Of all the states in the greater Midwest, none has more distilleries than Michigan.

Since 2008, when the Michigan Alcohol Control Commission made several major changes to the state’s distillation law, the industry has been growing at an ever-increasing rate. According to the American Alcoholic Crafts Association, there were 78 distilleries in the state in 2019.

One of the things that makes the Michigan spirit unique is the emphasis on the ingredients of Michigan, says Tammy Coxen, co-author of the Michigan Health Book: Festival of cocktail culture and artisanal distillers. This way, a ton of distilleries get their grain a few kilometers away from [the distillery].

Michigan is a vast and diverse country that produces a wide range of alcoholic beverages, from Montmorency cherry liquor to aquavit. Coxen says if she had to choose a ghost to embody Michigan, it would be gin.

We see distilleries in Michigan doing some very interesting things, she says, from the seasonal gins at Ann Arbor to the MichiGINs at Michigin Long Road Distillers, flavored exclusively by Michigan botanists, including juniper berries.

 

But what if she can see two ghosts? Rye. Especially bottles made of state rye. Examples include Two James, Traveler and Grand Travers, and the novice Mammoth Distilling, who works with hereditary ray stems.

But what really sets the state roasting house apart is a strong sense of community, says Cox.

They are so creative and passionate about their work, and they are willing to share it, she explains. They want people to know how they do it and why they are so proud of their product.

Here you’ll find nine remarkable distilleries in Michigan to look out for during the next bottling process.

Ann Arbor Winter gin distillery and tasting room Photo by Rob Cleveland

Distilling in Ann Arbor: This boutique distillery transforms Michigan’s agricultural raw materials into unique spirits such as seasonal gins, Violetta Absinthe and Fox River Michigan. The latter consists of a mixture of four cereals grown in the same state.

High background fever: Located in Traverse City, it is the oldest microdistillery in the state and has been in operation since 2007. Grain purchased from the Sand Brothers’ farm, located just 10 miles from the Grand Travers factory, is distilled from grain to bottle to make alcoholic beverages, including vodka, gin and rye whisky.

Iron fish : This rural distillery in the northwestern part of the state focuses on sustainable/organic agriculture and the preservation of the local water supply, as it is named after the local steelhead trout. Wheat and rye are grown on 120 hectares, while maize comes from local sources. Look for pure Bourbon and Four Barrels, a mix of Bourbon with rum, cognac, sherry and maple syrup.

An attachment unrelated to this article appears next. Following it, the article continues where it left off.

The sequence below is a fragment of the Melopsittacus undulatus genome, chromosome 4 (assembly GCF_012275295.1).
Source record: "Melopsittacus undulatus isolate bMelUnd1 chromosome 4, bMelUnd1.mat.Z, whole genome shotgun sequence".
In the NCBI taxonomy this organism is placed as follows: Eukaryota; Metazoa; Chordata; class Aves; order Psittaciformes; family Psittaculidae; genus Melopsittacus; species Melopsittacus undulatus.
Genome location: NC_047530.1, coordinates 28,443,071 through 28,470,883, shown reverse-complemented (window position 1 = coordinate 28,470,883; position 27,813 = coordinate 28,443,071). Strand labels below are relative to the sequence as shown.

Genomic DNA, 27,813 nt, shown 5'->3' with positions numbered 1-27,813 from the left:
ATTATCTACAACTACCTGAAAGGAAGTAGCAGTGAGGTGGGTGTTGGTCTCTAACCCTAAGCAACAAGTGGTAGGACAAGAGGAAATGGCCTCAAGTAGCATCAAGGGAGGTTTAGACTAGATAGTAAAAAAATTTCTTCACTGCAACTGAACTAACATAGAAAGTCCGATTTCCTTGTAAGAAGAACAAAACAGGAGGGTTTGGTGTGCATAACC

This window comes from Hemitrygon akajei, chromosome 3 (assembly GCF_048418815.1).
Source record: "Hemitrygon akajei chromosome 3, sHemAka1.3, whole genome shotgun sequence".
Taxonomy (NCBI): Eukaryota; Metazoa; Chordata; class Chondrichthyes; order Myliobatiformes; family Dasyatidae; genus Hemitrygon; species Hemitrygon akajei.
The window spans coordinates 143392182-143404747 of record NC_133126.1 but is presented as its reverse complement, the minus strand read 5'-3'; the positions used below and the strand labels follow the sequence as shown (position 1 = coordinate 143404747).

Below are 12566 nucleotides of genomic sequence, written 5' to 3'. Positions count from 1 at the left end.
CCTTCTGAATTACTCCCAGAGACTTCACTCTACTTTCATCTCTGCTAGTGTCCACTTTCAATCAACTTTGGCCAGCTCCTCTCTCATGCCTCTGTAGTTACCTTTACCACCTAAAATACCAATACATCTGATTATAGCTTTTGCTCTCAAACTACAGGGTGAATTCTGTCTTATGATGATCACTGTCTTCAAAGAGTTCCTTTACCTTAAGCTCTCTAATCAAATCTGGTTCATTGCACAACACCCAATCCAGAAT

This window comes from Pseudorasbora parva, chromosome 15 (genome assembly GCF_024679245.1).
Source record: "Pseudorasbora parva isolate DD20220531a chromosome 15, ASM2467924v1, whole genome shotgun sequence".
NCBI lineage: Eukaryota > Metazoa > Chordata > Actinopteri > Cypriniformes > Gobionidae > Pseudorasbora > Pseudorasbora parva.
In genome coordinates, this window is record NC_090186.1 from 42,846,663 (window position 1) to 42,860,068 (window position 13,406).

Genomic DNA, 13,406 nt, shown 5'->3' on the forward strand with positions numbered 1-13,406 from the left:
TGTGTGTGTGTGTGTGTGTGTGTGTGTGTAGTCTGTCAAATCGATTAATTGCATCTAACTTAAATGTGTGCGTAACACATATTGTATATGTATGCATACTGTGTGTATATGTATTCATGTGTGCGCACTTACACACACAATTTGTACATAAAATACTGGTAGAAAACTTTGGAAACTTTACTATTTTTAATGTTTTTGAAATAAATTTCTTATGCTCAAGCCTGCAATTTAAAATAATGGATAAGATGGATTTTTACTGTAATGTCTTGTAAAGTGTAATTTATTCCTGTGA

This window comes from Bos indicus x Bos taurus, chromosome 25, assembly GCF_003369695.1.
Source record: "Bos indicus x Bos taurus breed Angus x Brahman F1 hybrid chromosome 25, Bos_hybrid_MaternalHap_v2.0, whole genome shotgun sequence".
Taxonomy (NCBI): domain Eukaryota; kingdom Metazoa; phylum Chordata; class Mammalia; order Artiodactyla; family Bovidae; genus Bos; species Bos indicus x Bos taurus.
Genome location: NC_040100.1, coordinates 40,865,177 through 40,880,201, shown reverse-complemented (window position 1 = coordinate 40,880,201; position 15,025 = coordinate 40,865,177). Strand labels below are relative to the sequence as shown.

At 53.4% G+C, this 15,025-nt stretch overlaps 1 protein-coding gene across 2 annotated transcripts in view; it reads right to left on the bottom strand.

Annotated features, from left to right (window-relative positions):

Travel virus: Not far from Kalamazu, known for its thriving artisanal beer scene, this distillery produces a variety of whiskey, gins and vodka. The spacious Three Oaks property also includes accommodation and an 18-hole golf course, inspired by Scotland’s famous St Andrews golf course.

Wheat whiskey from Long Road at the cocktail Photo courtesy of Long Road

Distilleries with long routes: Long Road opened in 2015 as the first artisanal distillery in Grand Rapids and has an impressive list of alcoholic beverages. Many of them have local specialties such as MichiGIN or the coffee roasters Amaro Pazzo, Amaro Pazzo and Madcap.

Mammoth distillation: Keep an eye on that Central Lake rookie. With the support of the National Park Service, the distillery grows pink rye on the island of South Manitou, a relic variety known for its whisky production. The expected rye whiskey will not be available for many years, but to satisfy your taste, there is always Cherry Bounce, a liqueur made from sour Montmorency cherries.

New Holland Outdoor Spirits Photo courtesy of New Holland

New Holland: Under the roof of a brewery in New Holland, it makes sense that bourbon, filled with beer and rye kegs, stands out here. Lake Life vodka, which will be produced by the factory in 2019, will also be sold as canned vodka with Seltz water pens.

Aquavit north: This Detroit distillery, known for only one product, with its Danish style aquavit flavoured with cumin and dill, has made waves among bartenders far beyond the state borders.

Bottle of Norden Aquavit on a wooden table Photo courtesy of Norden Aquavit

Two ghosts of James: This distillery, located in the trendy Detroit Corktown, produces a wide range of alcoholic beverages. There’s a locally blended Jamaican rum, Catcher’s Rye, a rye made from 100% Michigan rye, and Johnny Smoking Gun, a corn whiskey filled with smoked Asian tea.

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